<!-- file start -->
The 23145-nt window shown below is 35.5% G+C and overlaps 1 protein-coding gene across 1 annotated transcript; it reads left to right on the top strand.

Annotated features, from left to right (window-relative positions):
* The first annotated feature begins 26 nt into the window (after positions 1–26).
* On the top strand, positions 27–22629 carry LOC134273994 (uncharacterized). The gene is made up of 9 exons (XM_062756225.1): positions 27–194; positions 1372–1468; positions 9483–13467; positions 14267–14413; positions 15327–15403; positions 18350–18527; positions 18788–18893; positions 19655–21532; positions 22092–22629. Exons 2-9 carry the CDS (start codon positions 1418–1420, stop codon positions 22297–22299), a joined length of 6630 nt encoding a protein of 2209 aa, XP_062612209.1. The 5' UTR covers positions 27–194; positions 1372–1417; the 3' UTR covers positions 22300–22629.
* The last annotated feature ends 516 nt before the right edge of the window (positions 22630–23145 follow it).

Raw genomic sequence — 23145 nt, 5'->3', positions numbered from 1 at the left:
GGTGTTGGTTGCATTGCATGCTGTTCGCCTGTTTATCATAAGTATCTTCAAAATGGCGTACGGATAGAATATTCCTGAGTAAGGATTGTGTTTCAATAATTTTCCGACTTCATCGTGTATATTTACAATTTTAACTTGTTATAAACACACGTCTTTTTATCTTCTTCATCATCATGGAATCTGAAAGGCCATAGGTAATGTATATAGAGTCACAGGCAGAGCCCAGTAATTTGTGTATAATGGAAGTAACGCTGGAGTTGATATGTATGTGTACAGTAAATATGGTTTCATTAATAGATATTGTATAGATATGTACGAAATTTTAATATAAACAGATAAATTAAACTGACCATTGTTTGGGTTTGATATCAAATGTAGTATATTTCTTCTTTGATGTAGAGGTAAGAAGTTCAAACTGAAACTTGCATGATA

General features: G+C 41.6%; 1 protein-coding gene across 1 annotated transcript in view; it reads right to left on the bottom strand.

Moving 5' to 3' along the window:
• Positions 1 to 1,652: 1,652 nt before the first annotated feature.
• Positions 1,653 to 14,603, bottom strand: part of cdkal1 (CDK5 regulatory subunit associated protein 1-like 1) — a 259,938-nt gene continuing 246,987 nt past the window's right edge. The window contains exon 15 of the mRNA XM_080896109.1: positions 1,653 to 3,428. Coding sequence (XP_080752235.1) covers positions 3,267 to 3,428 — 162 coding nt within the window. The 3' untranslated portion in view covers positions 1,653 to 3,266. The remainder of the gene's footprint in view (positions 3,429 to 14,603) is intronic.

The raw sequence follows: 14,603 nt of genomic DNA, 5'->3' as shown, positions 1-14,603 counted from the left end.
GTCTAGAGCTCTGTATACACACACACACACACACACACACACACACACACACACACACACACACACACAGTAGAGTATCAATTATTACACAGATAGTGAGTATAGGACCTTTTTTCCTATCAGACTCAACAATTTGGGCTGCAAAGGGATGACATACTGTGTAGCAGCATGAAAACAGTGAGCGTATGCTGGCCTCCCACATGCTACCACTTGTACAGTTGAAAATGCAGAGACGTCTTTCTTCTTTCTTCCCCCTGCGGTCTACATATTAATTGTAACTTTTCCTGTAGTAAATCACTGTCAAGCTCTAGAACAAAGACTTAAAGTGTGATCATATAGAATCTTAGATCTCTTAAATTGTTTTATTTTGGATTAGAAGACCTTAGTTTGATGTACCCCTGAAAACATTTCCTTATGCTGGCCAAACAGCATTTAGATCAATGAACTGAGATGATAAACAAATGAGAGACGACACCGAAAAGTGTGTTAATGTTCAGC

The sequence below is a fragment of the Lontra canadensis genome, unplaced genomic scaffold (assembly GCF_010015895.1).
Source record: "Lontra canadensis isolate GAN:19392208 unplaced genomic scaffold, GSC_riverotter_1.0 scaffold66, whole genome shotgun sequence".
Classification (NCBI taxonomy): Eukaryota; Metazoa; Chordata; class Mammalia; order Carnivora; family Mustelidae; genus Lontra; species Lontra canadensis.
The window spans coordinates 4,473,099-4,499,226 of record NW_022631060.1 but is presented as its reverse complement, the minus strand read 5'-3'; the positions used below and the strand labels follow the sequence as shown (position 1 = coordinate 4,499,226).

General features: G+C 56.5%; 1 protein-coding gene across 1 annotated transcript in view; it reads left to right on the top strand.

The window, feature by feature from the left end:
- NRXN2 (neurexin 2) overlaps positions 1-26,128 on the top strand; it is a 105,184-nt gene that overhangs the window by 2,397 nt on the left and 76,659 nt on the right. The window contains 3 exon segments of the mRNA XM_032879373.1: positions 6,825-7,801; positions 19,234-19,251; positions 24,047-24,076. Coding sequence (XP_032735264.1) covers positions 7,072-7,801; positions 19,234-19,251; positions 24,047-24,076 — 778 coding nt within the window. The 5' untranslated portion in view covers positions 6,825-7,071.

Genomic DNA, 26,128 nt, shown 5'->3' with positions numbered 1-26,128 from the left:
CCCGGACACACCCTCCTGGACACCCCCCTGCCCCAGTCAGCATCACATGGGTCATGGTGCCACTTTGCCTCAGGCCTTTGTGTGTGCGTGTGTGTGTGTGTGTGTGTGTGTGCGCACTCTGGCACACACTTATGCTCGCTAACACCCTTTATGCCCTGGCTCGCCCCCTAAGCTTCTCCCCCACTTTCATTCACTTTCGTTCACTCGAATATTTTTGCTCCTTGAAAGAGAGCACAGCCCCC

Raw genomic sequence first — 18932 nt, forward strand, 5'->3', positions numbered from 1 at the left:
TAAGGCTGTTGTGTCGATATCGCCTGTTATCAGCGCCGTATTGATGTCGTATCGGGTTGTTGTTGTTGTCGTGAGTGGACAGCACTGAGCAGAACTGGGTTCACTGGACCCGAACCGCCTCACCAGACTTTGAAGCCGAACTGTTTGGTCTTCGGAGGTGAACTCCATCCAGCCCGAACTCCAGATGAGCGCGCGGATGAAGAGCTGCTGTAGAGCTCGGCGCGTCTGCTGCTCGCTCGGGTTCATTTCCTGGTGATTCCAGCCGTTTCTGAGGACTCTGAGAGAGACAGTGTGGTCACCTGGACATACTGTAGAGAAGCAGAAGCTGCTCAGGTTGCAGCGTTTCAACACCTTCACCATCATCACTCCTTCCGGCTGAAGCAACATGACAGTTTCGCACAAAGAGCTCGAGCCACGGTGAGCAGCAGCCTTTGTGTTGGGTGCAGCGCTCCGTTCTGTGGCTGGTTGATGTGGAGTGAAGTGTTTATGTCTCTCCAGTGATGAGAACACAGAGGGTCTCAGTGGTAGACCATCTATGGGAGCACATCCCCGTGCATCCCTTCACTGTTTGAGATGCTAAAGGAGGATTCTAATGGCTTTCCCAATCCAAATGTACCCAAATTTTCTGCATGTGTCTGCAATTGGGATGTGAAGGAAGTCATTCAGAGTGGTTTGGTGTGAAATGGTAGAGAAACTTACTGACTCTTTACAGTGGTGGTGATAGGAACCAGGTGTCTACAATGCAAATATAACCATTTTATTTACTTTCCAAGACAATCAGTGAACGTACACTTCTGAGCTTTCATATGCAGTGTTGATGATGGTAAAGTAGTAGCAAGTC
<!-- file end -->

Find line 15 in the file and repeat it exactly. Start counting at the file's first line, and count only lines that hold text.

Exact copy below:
Source record: "Lontra canadensis isolate GAN:19392208 unplaced genomic scaffold, GSC_riverotter_1.0 scaffold66, whole genome shotgun sequence".